A radial projection in twodimensional Fourier space is based on all of the information in a twodimensional discrete Fourier transform and is inherently less noisy than a onedimensional Doppler spectrum. As a result, the radial projection method permits one to obtain reasonable estimates of velocity using fewer samples per range gate and/or fewer Alines than would be required for prior art Doppler processing. Thus, systems using radial projection algorithms for signal processing may have higher range resolution and/or higher time resolution than systems using prior art Doppler processing.
The invention will be described with reference to the attached drawings in which:
FIG. 1 is a block diagram of an ultrasound velocity measuring system;
FIG. 2 illustrates the arrangement of data samples in an array;
FIGS. 3a through 3c illustrate the effect of motion in the scattering medium on the values of data samples which are stored in an array;
FIG. 4 illustrates a spectrum of typical Doppler signals in a twodimensional Fourier frequency space;
FIGS. 5a and 5b illustrate the geometry of a radial projection in twodimensional Fourier frequency space;
FIG. 6 illustrates a radial projection of the spectrum of a complex envelope of Doppler signals in twodimensional Fourier frequency space;
FIG. 7 illustrates the interpolation of twodimensional discrete Fourier transform data values which are used to compute radial projections along an indicated line in twodimensional Fourier frequency space;
FIG. 8 is a contour plot of a twodimensional Fourier frequency space which illustrates spectral "wraparound" at high velocities;
FIGS. 9a and 9b represent the extraction of conventional onedimensional Doppler spectra in twodimensional Fourier space;
FIG. 10 compares Doppler velocity measurements derived by conventional onedimensional Doppler techniques and by twodimensional radial projection techniques;
FIGS. 11 and 12 respectively illustrate ranges of blood velocity measurements in a carotid artery obtained by radial projection techniques and by conventional Doppler techniques.
FIG. 1 illustrates an ultrasound blood velocity measurement system which incorporates the invention. A transmitter 100 excites an ultrasound transducer 110 via a TR switch 120 to transmit broadband pulses of ultrasound energy into a body 130 along a narrow beam 140. The ultrasound energy in the beam is backscattered from structures in the body, for example from blood flowing in an artery 150, to produce echoes which return to and are detected by the transducer 110. The frequency of ultrasound echo signals scattered from structures of the body (moving in the direction of the axis of the beam 140) will be shifted with respect to the frequency of the ultrasound energy produced by the transducer in accordance with the Doppler equation. Echo signals produced by the transducer are coupled to a receiver 160 via the TR switch 120 and are amplified therein. The output of the receiver is connected to the a radio frequency digitizer 170 which extracts and digitizes samples of the echo signals. The output of the digitizer is connected to the input of a range and line gate 180.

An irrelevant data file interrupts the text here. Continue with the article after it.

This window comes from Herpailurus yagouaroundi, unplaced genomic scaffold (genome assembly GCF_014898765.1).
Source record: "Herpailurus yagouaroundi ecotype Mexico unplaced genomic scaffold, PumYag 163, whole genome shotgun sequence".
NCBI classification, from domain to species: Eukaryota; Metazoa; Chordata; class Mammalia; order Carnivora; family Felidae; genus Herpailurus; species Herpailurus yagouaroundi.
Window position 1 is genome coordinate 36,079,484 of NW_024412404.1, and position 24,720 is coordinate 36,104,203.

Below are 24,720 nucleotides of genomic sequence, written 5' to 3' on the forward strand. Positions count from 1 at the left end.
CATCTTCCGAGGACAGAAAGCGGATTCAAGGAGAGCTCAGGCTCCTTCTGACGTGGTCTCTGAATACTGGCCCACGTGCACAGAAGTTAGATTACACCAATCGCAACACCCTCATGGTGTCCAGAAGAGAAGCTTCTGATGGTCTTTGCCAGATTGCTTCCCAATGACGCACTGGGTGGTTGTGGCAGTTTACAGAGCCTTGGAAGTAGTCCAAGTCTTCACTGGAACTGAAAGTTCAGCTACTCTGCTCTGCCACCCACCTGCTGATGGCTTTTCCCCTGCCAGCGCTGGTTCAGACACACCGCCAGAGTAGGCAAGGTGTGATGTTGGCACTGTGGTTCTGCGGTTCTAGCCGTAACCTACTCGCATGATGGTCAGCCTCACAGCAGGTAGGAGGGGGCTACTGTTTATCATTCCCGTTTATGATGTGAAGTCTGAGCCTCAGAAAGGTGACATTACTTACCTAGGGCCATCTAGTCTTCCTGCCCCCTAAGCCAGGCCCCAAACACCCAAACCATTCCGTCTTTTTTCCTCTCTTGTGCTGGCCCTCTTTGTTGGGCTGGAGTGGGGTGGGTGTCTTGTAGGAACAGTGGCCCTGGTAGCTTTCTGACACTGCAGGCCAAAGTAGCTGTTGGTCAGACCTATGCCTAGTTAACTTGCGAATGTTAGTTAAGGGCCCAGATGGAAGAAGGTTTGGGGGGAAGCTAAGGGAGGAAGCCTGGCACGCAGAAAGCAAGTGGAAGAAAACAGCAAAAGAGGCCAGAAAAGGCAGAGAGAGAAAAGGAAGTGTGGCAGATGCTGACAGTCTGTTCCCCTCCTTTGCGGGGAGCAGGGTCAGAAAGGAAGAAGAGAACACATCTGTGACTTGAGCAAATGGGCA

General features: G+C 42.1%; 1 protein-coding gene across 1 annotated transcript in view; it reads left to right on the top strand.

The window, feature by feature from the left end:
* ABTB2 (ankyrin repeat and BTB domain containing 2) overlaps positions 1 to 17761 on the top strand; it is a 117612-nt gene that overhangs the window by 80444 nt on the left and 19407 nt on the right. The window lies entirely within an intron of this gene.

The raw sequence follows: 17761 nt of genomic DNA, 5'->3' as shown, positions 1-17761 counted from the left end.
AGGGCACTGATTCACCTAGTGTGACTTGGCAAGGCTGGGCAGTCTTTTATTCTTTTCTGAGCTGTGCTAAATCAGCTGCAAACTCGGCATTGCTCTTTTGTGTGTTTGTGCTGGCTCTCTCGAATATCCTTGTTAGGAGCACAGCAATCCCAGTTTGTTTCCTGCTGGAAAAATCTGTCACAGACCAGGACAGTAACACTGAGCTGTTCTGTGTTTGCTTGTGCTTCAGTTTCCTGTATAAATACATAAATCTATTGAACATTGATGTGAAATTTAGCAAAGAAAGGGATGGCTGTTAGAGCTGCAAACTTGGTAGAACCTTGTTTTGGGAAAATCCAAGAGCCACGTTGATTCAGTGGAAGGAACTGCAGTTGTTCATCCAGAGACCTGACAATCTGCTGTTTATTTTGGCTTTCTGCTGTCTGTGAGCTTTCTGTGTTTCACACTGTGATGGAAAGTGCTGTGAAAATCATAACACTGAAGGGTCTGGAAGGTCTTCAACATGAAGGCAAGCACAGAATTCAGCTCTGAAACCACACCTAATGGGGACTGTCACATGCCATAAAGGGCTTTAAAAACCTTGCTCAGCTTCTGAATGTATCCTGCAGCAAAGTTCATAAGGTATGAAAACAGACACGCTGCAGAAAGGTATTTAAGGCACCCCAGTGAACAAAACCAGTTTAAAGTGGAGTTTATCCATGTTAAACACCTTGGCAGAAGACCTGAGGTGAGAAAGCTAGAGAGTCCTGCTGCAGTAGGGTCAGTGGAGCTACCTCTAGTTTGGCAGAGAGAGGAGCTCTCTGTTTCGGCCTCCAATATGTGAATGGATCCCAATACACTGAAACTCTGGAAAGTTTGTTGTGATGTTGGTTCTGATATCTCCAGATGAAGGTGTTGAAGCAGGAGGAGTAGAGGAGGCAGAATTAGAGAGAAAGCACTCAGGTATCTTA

Each transmitted RF pulse produces an echo Aline signal which maps range along the axis of beam 140 into signal arrival time. Control circuit 190 operates range gate 180 to select signal samples which originate within the region of the body defined by range R and the beam 140. The digitizer 170 periodically samples the RF signal of the Aline at a rate which is at least twice the frequency of the highest component in the signal. Successive samples which lie within the range R along each Aline are stored as a column vector of a matrix array in memory 200. Successive Alines are stored at successive columns in the matrix so that each row of the matrix represents samples taken at corresponding ranges along successive Alines. Individual elements stored in the matrix in memory 200 may thus be identified and addressed by a "fasttime" index (which identifies a sample along each Aline and thus a row of the matrix) in conjunction with a "slowtime" index (which identifies the specific Aline and thus the column in the matrix). FIG. 2 illustrates a matrix of data made up of signals from eight Alines each of which includes eight signal samples within a range gate.